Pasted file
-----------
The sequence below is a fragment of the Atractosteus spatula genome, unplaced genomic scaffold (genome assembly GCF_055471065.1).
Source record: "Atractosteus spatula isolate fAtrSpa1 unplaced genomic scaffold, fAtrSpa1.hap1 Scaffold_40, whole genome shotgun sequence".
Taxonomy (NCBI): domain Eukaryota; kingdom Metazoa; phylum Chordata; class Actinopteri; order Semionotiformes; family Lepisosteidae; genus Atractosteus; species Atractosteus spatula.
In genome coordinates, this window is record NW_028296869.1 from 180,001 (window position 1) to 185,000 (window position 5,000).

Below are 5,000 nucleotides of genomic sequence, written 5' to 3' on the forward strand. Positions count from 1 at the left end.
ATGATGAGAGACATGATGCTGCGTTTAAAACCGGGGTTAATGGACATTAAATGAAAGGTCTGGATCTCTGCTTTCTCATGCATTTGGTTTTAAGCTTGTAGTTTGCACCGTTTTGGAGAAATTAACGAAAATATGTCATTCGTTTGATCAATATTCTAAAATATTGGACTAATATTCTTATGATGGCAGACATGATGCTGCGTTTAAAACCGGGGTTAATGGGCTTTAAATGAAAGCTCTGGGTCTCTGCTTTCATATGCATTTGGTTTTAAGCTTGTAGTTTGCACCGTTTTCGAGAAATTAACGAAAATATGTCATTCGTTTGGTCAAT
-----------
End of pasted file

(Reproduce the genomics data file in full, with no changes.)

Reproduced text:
The sequence below is a fragment of the Atractosteus spatula genome, unplaced genomic scaffold (genome assembly GCF_055471065.1).
Source record: "Atractosteus spatula isolate fAtrSpa1 unplaced genomic scaffold, fAtrSpa1.hap1 Scaffold_40, whole genome shotgun sequence".
Taxonomy (NCBI): domain Eukaryota; kingdom Metazoa; phylum Chordata; class Actinopteri; order Semionotiformes; family Lepisosteidae; genus Atractosteus; species Atractosteus spatula.
In genome coordinates, this window is record NW_028296869.1 from 180,001 (window position 1) to 185,000 (window position 5,000).

Below are 5,000 nucleotides of genomic sequence, written 5' to 3' on the forward strand. Positions count from 1 at the left end.
ATGATGAGAGACATGATGCTGCGTTTAAAACCGGGGTTAATGGACATTAAATGAAAGGTCTGGATCTCTGCTTTCTCATGCATTTGGTTTTAAGCTTGTAGTTTGCACCGTTTTGGAGAAATTAACGAAAATATGTCATTCGTTTGATCAATATTCTAAAATATTGGACTAATATTCTTATGATGGCAGACATGATGCTGCGTTTAAAACCGGGGTTAATGGGCTTTAAATGAAAGCTCTGGGTCTCTGCTTTCATATGCATTTGGTTTTAAGCTTGTAGTTTGCACCGTTTTCGAGAAATTAACGAAAATATGTCATTCGTTTGGTCAAT